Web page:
At no time, do you try not to expose yourself and listen to what people recommend about somewhere, but in safety I have not had any problems, nothing serious, I always take precautions. I worked in security so I am distrustful of certain places.
What is next now that you return to Chile? What is your goal?
My dream is to go around the world, now initially South America, if everything goes well I have 2 more years left. Now I return to Chile to continue to Bolivia for a month or more, from there return to Chile and go down to Argentina to alternate Patagonia between the 2 countries until we reach Ushuaia and there, return through Uruguay, Paraguay, and Brazil.
I hope that Venezuela is better in these 2 years to pass by car. But if not, hence the idea is to board the car and continue the adventure in Europe. Then I would like to cross into Africa, which has been a lifelong dream of mine to get there with the car.
This is my lifestyle. It is not anything like a trip; that is why I come to visit my family because it is not a trip. This is what I do.
How do you maintain the car?
Well, when I bought it, everything was wrong, now in a year nothing has failed me on the trip. Before leaving, everything you believe in, failed. I always give it maintenance and I am aware of anything because it is my travel tool. What have failed are minimal things that I have been able to fix.
How have you done to generate money on this trip?
At first I saved a little; now I save a lot of things with the comfort of the car because I live there. The savings lasted me like 4 months. What I am doing is photography of hotels, restaurants, I recorded surfers in Peru; I have some products that I sell here in Costa Rica with the work of the photos as altarpieces or advertising things.
Now I am finishing a book that tells what I have experienced this year and I hope it helps me to finance myself. In each place I am going to write or videotape me to have that moment and then pass it to the book. The book will be photographic. Maybe, later, I will take out a fully written book.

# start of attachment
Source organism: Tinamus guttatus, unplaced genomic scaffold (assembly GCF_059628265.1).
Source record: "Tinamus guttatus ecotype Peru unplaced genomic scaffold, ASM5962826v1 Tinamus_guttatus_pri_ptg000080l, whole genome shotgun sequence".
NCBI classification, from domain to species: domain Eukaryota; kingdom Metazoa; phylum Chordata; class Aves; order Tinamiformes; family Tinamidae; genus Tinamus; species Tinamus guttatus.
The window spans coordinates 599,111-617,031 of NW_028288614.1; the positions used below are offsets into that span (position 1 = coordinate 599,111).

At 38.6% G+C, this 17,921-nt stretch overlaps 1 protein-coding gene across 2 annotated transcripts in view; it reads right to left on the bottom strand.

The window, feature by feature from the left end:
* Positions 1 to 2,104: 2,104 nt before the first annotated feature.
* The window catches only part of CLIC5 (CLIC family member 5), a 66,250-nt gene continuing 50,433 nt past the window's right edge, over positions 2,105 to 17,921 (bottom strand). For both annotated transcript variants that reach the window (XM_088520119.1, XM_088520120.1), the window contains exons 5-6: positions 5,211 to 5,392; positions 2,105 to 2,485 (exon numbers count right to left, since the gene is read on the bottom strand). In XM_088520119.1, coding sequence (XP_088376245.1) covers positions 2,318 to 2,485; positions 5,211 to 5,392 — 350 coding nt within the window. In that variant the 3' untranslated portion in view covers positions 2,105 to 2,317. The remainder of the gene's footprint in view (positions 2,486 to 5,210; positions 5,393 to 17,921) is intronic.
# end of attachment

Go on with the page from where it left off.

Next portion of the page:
How do you do with personal hygiene?
It’s a complicated little bit, but you get used to it. In the car I have a space to bathe but I can do it outside if I am on the beach, while I have water I can bathe every day. It is also a lie that one bathes every day when traveling; There are times that if you are in the snow, you will never bathe daily.
It also depends on the place. In Peru, in the desert part, it is difficult to find water. One has to see how he manages them. And regarding the sanitary service, I have a space in the car. Although there are almost always sources of sodas or gas stations where one can use the toilet.
What other things have you found in this trip in regard to the Latin American situation?
The car is in Chile and I came by plane. I am in the north of Chile; I just passed from Peru. Then I saw parts where there were blockages, all the banks covered with zinc sheets but not as much as you can see in Santiago, in the capital.
Luckily this year, I did not come across any protest, but there is a lot of poverty in Colombia and Peru. I really believe that we have a country that is pretty well compared to others. In those countries, everything is much cheaper, like gasoline, but at the end, wherever you are if there is poverty or humble people, they welcome you well. We, Latin Americans, are very friendly among ourselves.
Any bad experience during this year?
I have nothing bad to tell. Actually, everything went quite well.